Are Your Entrepreneurial Money Skills Equal to Your Artistic Talents?  Part 2

Are Your Entrepreneurial Money Skills Equal to Your Artistic Talents? Part 2

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Continuing on from Part 1.

#3: Documentation, Receipts and the Rest

 

In order to lower your taxable income, you need to have the proper documentation in order to claim and to back-up your tax return in case you were to be audited by your tax authority.

 

Now you could establish a formal bookkeeping system so that everything would be included within it. While this can be a little over-the-top, be aware this doesn’t need to be complicated OR difficult. Aside from all of the electronic options and apps that can help you with this, the key here is actually doing it! Remember that tax calculations cannot be made if you don’t have a good set of financial records.

 

You could start with keeping a money journal of every transaction that you have entered into. You should have a journal that shows your money inflows that is, the money you have earned and your money outflows, the money you have spent or set aside.  Buy a book (some people find this more fun!) or create a table/spreadsheet on your computer or other media and record:

 

Money Inflows:

 

How You Earned This Money

 

– that could be who you sold your art work to and/or the engagement of your artistic services – the point is you want ALL of your money inflows related to your artistic work.

 

Amount of Money Received

 

– what was the amount you were paid for each entry above; be sure to exclude the sales tax, if applicable.

 

Date

 

– this refers to the date that you received this money.

 

Work-in-progress

 

– some tax laws want you to document work-in-progress (WIP) for art that is not completely finished and remains to be ready for the marketplace. Depending on where you live, if this is applicable to you than make an estimate of what you believe the value of that is.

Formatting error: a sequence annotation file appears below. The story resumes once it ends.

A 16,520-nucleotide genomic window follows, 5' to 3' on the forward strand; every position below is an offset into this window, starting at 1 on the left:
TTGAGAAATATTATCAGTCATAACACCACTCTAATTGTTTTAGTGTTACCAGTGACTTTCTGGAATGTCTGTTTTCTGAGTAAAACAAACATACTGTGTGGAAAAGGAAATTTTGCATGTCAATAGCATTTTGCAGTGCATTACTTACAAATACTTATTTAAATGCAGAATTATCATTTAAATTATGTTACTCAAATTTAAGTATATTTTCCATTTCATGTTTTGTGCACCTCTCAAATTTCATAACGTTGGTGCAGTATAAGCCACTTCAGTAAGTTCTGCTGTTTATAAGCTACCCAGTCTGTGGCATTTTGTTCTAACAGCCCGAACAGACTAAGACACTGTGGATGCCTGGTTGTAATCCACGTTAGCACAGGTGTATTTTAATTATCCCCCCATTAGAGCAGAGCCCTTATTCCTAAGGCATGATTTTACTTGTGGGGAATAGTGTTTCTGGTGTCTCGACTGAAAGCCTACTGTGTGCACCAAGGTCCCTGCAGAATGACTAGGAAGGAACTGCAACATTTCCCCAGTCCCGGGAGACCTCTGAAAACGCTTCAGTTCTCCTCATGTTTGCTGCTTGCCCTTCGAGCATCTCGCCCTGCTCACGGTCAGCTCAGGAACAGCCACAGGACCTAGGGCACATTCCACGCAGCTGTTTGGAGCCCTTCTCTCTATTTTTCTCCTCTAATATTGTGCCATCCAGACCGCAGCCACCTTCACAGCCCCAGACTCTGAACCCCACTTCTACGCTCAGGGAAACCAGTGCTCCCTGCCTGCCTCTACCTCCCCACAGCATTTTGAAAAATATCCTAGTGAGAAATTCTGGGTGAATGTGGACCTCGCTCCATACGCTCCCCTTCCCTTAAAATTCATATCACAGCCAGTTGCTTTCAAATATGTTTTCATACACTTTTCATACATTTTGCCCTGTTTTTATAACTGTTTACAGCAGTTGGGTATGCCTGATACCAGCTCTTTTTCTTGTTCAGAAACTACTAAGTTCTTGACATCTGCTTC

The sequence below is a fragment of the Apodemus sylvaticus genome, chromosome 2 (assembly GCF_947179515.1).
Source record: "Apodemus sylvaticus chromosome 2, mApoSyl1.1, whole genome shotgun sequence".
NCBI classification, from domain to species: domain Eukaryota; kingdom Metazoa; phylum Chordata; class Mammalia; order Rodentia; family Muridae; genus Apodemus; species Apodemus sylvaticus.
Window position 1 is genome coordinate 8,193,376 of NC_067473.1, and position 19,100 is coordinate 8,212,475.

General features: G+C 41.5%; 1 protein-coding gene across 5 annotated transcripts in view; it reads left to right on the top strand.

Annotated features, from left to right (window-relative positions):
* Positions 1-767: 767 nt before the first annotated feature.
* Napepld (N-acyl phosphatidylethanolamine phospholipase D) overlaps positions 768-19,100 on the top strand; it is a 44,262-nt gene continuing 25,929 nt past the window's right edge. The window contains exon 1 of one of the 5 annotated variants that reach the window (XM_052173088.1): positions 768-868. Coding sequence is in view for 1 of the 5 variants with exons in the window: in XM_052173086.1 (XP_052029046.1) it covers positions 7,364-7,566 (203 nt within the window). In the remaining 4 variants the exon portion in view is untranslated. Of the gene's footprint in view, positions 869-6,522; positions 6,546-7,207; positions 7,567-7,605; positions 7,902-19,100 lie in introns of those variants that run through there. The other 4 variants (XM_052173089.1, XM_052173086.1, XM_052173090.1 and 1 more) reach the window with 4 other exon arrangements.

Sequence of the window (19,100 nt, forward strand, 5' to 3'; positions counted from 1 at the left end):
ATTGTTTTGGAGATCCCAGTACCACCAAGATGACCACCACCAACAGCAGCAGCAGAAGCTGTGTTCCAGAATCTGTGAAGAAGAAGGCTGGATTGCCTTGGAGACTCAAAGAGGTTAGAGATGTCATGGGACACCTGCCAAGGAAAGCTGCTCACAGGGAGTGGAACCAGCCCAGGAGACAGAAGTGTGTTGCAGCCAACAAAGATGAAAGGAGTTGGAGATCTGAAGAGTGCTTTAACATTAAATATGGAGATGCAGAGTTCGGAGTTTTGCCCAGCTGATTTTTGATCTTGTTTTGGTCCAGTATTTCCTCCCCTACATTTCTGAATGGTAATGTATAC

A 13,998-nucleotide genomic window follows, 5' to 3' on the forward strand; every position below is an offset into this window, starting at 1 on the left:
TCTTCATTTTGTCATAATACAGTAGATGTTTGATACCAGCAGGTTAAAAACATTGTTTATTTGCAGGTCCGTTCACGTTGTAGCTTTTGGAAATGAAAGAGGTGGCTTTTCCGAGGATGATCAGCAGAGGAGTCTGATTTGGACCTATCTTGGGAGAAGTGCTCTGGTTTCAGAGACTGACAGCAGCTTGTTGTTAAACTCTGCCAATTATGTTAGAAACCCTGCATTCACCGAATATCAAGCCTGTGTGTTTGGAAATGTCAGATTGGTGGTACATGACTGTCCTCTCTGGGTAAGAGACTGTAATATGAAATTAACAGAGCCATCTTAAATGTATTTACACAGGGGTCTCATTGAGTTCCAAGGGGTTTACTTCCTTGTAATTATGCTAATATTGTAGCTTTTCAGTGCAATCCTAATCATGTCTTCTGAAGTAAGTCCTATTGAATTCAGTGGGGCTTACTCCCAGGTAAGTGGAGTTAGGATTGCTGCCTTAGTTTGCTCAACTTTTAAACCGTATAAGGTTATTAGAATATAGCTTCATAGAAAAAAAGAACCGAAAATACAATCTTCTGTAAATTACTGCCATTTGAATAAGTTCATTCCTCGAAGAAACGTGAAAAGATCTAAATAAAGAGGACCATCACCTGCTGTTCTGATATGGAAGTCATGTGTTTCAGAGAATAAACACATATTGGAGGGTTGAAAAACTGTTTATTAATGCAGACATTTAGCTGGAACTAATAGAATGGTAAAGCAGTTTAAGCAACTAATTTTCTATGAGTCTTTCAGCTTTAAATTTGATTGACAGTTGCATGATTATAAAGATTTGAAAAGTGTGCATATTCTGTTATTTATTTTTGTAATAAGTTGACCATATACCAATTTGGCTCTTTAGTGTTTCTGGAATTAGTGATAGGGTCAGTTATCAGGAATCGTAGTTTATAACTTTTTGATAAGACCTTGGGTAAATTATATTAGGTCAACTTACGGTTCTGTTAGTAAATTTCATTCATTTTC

Money Outflows:

 

How You Spent This Money

 

– include all of your purchases that were related to creating your art, so that you may keep track of them for tax purposes. Be sure to keep the receipts as backup.

 

Amount of Money Paid

 

– enter the amount you spent for each item in relation to creating your art. Of course this could also include your overhead expenses such as, marketing, legal fees, banking charges, etc.

 

Date
– record the date the purchase was made that is shown on your receipts.

 

Any other relevant details

 

Also, you need to reconcile your bank account every month – this will determine if your inflows and outflows presented in your records is correct. Know that financial institutions can make mistakes, although it isn’t frequent, you want to be sure that you are keeping your eye on everything.

 

The purpose of your money journal will ensure that you have documented proof of your artistic earnings as well as the applicable expenses incurred to produce and bring to market your work. It helps you to keep track for your own purposes and will give you a book of original entry in case you were to be questioned, reviewed or audited by your tax authority.

 

#4: Getting and Keeping Yourself Organized

 

Although it may seem obvious, being organized is an essential business skill and it really is useful particularly with your records, both financial and even with your art inventory. Once you have a system in place for yourself to be organized, it is surprising how easy it will be to maintain.

 

To become and stay organized, always be sure to:

 

• Get on a schedule of entering your financial information in your money journal

• Mark-up your paperwork to show that it has been entered in your money journal

• Condense your work to smaller, manageable tasks

• Book time in your schedule with yourself to do this – it is that important!

• Match receipts with your credit card, bank and other statements and report any discrepancies

 

One of the most important aspects of these strategies is they need to be implemented and followed for you to realize the benefits from them. What you should be working towards is having a budget in place for your personal money and then as your creative business starts to develop then you should establish a business budget as well.

 

Although this certainly is not everything you need to consider when dealing with your personal and business money, it will give you a good starting point to traveling down the path of making you a bit more at ease with a plan in dealing with your money.

 

Another key piece of advice is not to over-complicate things! Despite all the information that you may have – you need to weed out what is the MOST important and prioritize. Start small and as you gain confidence you will become more comfortable. Through following these strategies this should put you on a course to helping you find your way.

 

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© 2017 Shantel’s Art & Design

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